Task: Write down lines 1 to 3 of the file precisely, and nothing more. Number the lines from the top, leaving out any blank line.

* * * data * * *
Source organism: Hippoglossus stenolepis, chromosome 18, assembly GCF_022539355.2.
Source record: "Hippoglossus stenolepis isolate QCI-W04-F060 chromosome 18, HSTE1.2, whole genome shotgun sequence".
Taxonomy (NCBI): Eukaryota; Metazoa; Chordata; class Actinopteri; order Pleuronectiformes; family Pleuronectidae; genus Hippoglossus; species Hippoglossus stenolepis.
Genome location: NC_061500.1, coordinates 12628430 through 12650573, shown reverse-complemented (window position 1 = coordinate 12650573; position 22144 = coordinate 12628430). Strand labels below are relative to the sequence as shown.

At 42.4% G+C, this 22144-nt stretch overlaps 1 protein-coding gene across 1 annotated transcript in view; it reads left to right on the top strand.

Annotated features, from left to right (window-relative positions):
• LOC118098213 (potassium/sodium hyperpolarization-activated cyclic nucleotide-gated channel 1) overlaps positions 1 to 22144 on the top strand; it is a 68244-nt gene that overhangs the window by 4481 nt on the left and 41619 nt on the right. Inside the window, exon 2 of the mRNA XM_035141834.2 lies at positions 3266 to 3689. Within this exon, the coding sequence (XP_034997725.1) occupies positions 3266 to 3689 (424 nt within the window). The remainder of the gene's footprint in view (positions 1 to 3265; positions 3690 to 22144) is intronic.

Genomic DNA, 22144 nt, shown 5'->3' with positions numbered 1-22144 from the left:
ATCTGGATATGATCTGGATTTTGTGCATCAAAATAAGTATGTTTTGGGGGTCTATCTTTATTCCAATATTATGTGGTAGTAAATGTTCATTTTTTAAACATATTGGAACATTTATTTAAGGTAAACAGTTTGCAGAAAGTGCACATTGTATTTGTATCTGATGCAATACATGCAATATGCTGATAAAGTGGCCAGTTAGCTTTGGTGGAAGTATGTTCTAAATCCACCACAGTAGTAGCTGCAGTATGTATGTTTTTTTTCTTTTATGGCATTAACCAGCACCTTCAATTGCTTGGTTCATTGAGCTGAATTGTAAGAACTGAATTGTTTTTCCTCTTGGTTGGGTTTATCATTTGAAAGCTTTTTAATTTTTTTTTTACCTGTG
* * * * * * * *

Source organism: Hippoglossus stenolepis, chromosome 18, assembly GCF_022539355.2.
Source record: "Hippoglossus stenolepis isolate QCI-W04-F060 chromosome 18, HSTE1.2, whole genome shotgun sequence".
Taxonomy (NCBI): Eukaryota; Metazoa; Chordata; class Actinopteri; order Pleuronectiformes; family Pleuronectidae; genus Hippoglossus; species Hippoglossus stenolepis.